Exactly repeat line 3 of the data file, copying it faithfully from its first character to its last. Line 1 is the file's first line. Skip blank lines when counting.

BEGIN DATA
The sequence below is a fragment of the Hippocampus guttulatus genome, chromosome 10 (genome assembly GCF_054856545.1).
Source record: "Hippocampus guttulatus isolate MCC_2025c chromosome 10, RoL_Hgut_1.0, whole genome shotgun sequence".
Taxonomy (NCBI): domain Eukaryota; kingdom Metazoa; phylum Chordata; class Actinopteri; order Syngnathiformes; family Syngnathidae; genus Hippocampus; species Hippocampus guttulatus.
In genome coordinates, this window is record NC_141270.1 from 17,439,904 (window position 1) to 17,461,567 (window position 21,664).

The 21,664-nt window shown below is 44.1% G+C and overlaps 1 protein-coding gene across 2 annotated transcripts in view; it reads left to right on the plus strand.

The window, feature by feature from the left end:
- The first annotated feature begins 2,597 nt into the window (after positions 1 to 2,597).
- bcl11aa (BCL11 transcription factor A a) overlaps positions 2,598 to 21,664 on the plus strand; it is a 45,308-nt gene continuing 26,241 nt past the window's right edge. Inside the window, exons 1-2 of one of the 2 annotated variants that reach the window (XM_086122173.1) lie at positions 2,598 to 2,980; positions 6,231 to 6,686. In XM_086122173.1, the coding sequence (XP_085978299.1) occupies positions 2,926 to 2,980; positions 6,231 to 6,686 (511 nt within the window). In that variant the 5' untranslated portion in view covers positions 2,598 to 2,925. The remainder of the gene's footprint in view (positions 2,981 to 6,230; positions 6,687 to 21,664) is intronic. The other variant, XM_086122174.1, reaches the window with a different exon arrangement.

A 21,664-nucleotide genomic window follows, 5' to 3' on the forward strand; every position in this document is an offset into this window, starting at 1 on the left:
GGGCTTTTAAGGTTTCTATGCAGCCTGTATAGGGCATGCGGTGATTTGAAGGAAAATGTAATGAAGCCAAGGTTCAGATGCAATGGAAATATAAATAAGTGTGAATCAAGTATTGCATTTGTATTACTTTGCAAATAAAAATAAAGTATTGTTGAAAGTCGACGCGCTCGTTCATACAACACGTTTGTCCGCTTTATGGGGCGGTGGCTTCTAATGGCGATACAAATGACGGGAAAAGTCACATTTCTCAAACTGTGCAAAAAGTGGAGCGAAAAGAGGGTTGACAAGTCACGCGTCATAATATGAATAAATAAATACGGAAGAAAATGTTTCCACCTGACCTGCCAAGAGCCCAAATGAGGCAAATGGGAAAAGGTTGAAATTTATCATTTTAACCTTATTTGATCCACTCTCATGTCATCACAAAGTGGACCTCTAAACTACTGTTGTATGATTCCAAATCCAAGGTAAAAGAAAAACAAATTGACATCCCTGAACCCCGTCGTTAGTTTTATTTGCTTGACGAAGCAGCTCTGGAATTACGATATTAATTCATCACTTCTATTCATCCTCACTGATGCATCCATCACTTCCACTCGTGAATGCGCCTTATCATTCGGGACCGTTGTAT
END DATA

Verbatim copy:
Taxonomy (NCBI): domain Eukaryota; kingdom Metazoa; phylum Chordata; class Actinopteri; order Syngnathiformes; family Syngnathidae; genus Hippocampus; species Hippocampus guttulatus.